Jared McGinnis, Research Manager, Semantic Technologies began this session by describing semantic approaches to news at the Press Association (PA, a wire service for the UK and Ireland). The PA produces 1 million text stories a year, including detailed sports data for every game, and has an archive of 350,000 photos and 50 million video clips. It will be the official news service for the 2012 Olympics. Semantics is at the heart of its strategy; it has between 6 billion and 10 billion RDF triples.
McGinnis listed the challenges in dealing with semantic news.
Another challenge is in capturing the semantic metadata from journalists without them having to manually enter the data. This is important to the PA because it reduces costs, allows the content and metadata to be separated, thus providing a higher level of abstraction and better and more timely services.
The PA is not a technology company, but it is contributing to the data cloud by covering every topic, which is a major impact. The PA’s reputation is “fast, fair, accurate”, so its products must be unbiased. Using semantic technology in its products increases the sustainability and feasibility of the Semantic Web and enhances the development of standards and the community.
The architecture is not dependent on a single vendor because the content and metadata are separated. New formats can be integrated flexibly. The PA uses an XML database on a Mark Logic platform. Concept extraction is used to suggest metadata terms to journalists, who then select the appropriate ones for the articles they write. The result is a human-like quality of metadata terms with 90% accuracy. Here are the advantages of this strategy.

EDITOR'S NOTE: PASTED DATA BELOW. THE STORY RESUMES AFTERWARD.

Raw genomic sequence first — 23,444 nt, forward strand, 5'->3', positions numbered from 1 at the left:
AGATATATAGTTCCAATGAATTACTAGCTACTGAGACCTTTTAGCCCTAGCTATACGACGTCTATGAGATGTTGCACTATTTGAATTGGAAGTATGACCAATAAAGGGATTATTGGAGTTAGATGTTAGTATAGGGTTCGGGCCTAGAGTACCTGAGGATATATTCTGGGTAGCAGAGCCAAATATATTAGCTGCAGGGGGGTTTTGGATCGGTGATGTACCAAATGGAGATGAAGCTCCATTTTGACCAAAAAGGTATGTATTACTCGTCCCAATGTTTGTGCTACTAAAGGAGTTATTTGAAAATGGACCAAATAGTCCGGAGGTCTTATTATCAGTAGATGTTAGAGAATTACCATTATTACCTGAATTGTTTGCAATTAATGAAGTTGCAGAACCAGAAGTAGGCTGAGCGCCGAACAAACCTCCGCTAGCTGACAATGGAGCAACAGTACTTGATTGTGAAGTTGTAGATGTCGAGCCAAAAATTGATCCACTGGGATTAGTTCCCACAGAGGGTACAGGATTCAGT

Through metadata management, one can capture a relationship between people and locations even though they are not explicitly mentioned in the story, which greatly enhances retrieval as well as creating navigation and SEO advantages.
The PA has created an Simple News and Press (SNaP) ontology for the news industry that provides relationships between terms and creates a basis for sharing. It allows mapping between sets of data regardless of originator, provided both sets are created with the same standards. New products are easy to build because they have a shared view of how data is stored.
Andy Powell, Research Program Director, Eduserv, described a project he did for a Resource Discovery Task Force to develop some metadata guidelines for libraries, museums, and archives. (Click here to view the complete report.)
A draft proposal was developed using the Linked Open Data Star Scheme (at 3-, 4-, and 5-star levels) to suggest 3 approaches: community formats, RDF data, and Linked Data. From the 196 comments received on the draft proposal, the guidelines were re-conceptualized, and the 5-star level was adopted, which will provide a rich semantic framework for the metadata and allow easy use of other people’s ontologies.
The lessons learned in this project were:
Joy Palmer, Senior Manager, Resource Discovery Services, at the University of Manchester described a vision for a ‘virtuous’ flow of metadata across the web (a metadata ecology for UK education and research). The discovery process is as much about cultural change as technology. There is a new way that the web works and users behave, and the ecosystem is about creating healthy relationships between the various components, thriving on collaboration and cooperation of stakeholders.
Making data open and reusable means getting the legal issues right. Your data is not open unless it has an explicit open licensing statement. See discovery.ac.uk/principles. You cannot ‘de-risk’ open, and open also means being open to machines.
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